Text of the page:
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Fellows in our unit are to only wear awards (qualification badges) they are qualified to wear. Hell, our "uniform" is coveralls, how fricken "glamorous" is that! As for valor awards, I agree, only if awarded, we have one fellow who earned 2 purple hearts in Viet Nam in the Marines and he has a wound chevron and a ribbon.(as he would have enlisted in 1917.

 

Scott

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citizensoldier

Greetings,

 

I completely agree that there are many reenactors who are involved with military living history for less than stellar reasons. Where there's light there's bugs.

 

There are many different mindsets as to what is appropriate military living history and what is not. The path I have chosen is to focus on using military living history as an educational tool. I engage in several public history events a year where I engage patrons as a costumed historical interpreter speaking about the role local historic soldiers played in various conflicts and try to offer hands-on history programming. With my research I tend to focus more on "forgotton" conflicts such as World War One or theaters of war that have been overshadowed like the Pacific in WW2 or the western theater in The Civil War. The various material culture allows patrons to ask questions they may not have been provoked to ask to otherwise and can bring history to life.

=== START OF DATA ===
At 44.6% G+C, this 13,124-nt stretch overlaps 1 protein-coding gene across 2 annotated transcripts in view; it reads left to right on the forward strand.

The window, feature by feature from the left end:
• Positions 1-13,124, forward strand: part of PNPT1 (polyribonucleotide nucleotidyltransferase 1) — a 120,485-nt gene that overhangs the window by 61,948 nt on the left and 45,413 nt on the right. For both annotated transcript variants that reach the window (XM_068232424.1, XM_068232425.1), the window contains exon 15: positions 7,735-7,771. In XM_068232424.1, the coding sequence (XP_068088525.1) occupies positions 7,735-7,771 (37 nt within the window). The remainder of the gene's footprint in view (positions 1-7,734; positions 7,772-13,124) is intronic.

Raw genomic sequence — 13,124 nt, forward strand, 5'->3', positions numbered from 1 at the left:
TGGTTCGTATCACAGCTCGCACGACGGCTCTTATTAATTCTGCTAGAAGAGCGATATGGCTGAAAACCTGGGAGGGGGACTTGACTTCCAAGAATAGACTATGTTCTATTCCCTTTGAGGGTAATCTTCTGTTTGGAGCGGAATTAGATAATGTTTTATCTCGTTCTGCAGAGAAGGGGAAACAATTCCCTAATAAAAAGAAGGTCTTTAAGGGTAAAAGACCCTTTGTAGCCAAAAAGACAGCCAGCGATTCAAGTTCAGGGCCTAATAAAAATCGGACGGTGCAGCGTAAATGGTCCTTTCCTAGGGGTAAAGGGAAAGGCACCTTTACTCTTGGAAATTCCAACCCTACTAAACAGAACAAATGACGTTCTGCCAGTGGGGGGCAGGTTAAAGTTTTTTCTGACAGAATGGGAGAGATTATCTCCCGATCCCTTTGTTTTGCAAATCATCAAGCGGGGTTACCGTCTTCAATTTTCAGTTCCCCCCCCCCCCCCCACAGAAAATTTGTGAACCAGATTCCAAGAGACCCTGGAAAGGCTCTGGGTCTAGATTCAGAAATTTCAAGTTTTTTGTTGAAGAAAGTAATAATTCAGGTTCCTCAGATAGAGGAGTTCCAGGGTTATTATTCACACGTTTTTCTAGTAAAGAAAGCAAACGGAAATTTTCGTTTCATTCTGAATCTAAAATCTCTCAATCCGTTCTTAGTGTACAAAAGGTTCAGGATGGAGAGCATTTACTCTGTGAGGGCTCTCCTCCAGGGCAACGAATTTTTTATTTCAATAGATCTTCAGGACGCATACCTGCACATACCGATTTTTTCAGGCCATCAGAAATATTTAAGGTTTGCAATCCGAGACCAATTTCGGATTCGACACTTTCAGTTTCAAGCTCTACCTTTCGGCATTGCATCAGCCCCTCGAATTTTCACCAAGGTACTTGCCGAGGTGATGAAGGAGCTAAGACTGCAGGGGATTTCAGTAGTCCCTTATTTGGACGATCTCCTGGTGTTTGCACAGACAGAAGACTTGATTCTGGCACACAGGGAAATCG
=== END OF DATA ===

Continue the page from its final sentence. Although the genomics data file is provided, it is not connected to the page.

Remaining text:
I do host a few events a year which are designed as adult education programs where participants can have the opportunity to dig a fox hole, eat period rations in the field, see how manuevers play out in rough country, experience the tug from carrying a heavy pack over several miles, and various weather conditions. The last two were for local colleges where students manuevered about three miles through rugged territory in a driving rain, dug fox holes in the mud, ate cold rations, took turns wearing helmets, packs, gear, and carrying weapons in period formations. We didn't recreate the combat experience (in fact I don't believe you can recreate the combat experience) and there was no glory or romanticizing...just a glimpse into the life of a historical soldiers during the period they were portraying.

 

Another adult education event I conduct is designed for WW1 reenactors where they have the opportunity to march several miles, sleep in funk holes with light and noise discipline, use period manuevers, apply their research in a field setting, and establish an outpost in rugged country. It's not meant to recreate battle, but an opportunity to experience a glimpse into what it may have been like to sleep in a cold muddy hole, eat cold rations out of the can, and be constantly exhausted from carrying a heavy pack and being on the move. Many of the past participants state it has given them a new outlook regarding military living history.

 

I feel that military living history is an important education tool if executed right. However the reputation of military living history has been tarnished because of the many yahoos and negative personalites that are drawn to the hobby.

 

Darrek